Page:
The film and media collections are intrinsically embedded in the art and cultural memory studies and have collection strengths in the historical and critical aspects of film and media coverage of European, U.S., Latin American and Asian cinema, film theory and criticism, aesthetics and practical aspects of film making, general media studies and critical coverage of theatre, music, performance art and theory.
Senate House Library’s music collection is an assemblage of books on music, scores, periodicals and e-resources that support a wide range of music studies from the early modern period to the present.
Senate House Library understands exile as more than a historical experience and introduces it as a critical paradigm in itself, calling for new modes of intellectual practice and orders of knowledge. Generations of writers, thinkers and artists have articulated radical understandings of the exilic experience, from Ovid to Brecht, Dante to Adorno, Schoenberg and Said. Our diverse collections allow us to newly formulate a critical agenda. These collections support cultural identity and alterity, especially those of ethnic minorities in the literary field of printing and publishing and those that aid the preservation of minority languages.
One example of the many outstanding collections is one of the most important collections of Catalan culture outside of Spain, the collection of Joan Gili, who became known as the “unofficial consul of the Catalans in Britain”. Born in 1907 into a publishing family in Barcelona, Gili emigrated to Britain in 1934 and helped found the Dolphin bookshop near Charing Cross Road, London and began his career as a publisher of Hispanic works. In 1939 Stephen Spender and Gili produced a translation of Nadal’s selection of Lorca’s poems and in 1943 Gili wrote the influential “Introductory Catalan Grammar”. In 1954 Gili became a founding member of the Anglo Catalan Society and later became its president. The library has his private archive, that of the Dolphin publishing house as well as an extensive book collection.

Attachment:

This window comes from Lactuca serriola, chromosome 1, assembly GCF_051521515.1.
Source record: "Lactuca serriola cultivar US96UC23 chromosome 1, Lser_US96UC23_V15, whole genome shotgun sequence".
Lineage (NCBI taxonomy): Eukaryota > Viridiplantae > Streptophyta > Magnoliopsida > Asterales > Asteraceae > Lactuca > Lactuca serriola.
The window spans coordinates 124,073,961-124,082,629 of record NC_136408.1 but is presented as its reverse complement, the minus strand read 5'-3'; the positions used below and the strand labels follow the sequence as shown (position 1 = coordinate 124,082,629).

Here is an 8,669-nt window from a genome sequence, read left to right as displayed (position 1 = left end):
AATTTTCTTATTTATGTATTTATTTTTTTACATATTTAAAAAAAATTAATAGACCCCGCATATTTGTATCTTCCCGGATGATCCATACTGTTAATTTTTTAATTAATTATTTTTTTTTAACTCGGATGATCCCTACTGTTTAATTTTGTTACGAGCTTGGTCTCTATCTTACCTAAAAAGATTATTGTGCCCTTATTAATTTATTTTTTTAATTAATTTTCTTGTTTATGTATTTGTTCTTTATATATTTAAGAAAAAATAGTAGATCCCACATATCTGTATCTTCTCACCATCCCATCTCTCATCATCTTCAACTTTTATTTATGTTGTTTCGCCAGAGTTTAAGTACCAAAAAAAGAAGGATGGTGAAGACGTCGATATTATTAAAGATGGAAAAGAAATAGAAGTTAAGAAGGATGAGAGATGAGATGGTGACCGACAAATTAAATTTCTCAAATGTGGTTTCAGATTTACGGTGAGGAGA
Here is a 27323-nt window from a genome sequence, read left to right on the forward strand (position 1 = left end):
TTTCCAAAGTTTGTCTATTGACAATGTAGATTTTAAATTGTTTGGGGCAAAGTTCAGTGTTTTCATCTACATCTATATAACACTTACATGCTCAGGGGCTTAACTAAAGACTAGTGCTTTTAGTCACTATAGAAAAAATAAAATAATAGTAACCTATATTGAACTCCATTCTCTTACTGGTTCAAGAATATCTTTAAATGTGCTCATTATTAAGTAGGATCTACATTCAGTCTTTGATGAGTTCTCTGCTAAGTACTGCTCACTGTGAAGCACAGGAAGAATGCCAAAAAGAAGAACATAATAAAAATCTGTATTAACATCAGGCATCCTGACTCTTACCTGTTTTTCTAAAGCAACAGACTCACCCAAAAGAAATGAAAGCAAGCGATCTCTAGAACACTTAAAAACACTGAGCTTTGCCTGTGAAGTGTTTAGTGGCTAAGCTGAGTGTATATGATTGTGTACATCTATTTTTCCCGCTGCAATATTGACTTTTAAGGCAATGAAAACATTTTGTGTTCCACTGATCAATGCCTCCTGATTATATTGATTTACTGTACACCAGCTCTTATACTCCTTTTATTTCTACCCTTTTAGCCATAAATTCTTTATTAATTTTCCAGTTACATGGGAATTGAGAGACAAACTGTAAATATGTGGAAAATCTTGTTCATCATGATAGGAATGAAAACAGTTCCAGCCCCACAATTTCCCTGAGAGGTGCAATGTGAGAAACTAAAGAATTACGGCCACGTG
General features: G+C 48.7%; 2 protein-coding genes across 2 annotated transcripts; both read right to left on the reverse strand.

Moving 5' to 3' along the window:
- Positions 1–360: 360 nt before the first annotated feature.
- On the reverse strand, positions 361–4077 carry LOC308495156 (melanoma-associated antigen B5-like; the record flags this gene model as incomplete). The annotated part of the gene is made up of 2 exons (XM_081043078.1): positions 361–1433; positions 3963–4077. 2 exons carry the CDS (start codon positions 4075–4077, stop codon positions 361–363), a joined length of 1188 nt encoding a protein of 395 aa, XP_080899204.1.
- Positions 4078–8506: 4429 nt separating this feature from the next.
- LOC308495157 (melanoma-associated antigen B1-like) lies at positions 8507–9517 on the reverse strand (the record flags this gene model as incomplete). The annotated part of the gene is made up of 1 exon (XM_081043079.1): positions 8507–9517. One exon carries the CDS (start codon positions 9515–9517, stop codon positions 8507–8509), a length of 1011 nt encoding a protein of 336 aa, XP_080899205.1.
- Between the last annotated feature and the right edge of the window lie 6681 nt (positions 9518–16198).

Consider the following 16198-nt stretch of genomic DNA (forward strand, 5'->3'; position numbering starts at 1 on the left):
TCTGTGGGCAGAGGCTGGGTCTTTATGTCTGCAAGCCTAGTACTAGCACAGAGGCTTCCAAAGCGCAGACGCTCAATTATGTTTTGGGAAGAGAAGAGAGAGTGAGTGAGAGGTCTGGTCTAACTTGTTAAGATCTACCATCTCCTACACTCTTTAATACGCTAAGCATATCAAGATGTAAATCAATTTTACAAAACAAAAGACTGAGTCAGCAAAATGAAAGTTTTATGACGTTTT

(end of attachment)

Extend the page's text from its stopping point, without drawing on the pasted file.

Telegram from Gavin Scott to Gili (1966) re Lorca translation, asking among other things for the permission to set Gili’s translation of Lorca’s Casida de La Rosa to music.
Friedrich Gundolf (1880-1931) was the most widely-read German author who wrote about German literature during the First World War and the Weimar Republic. Eschewing footnotes and employing a stunningly forceful style he reached out to a large audience without in the least being “easy.”
From 1918 until shortly before his death, Gundolf was the personification of literary Heidelberg. The archive reflects Gundolf’s scholarly as well as literary career and contains material associated with the leading European intellectuals and artists of his period. Of the 930 Gundolf correspondents many were forced into exile; figures represented in this collection include Nobel Prize winners André Gide, Thomas Mann and Knut Hamsun and many more.
The William Rose (1894-1961) collection is among the many literary archives of Senate House Library and comprises 56 boxes that roughly span the years from Rose’s school years around the turn of the century to his untimely passing in 1961. They document his education, career, academic research, war service and his tremendously wide-ranging literary, philosophical and political interests.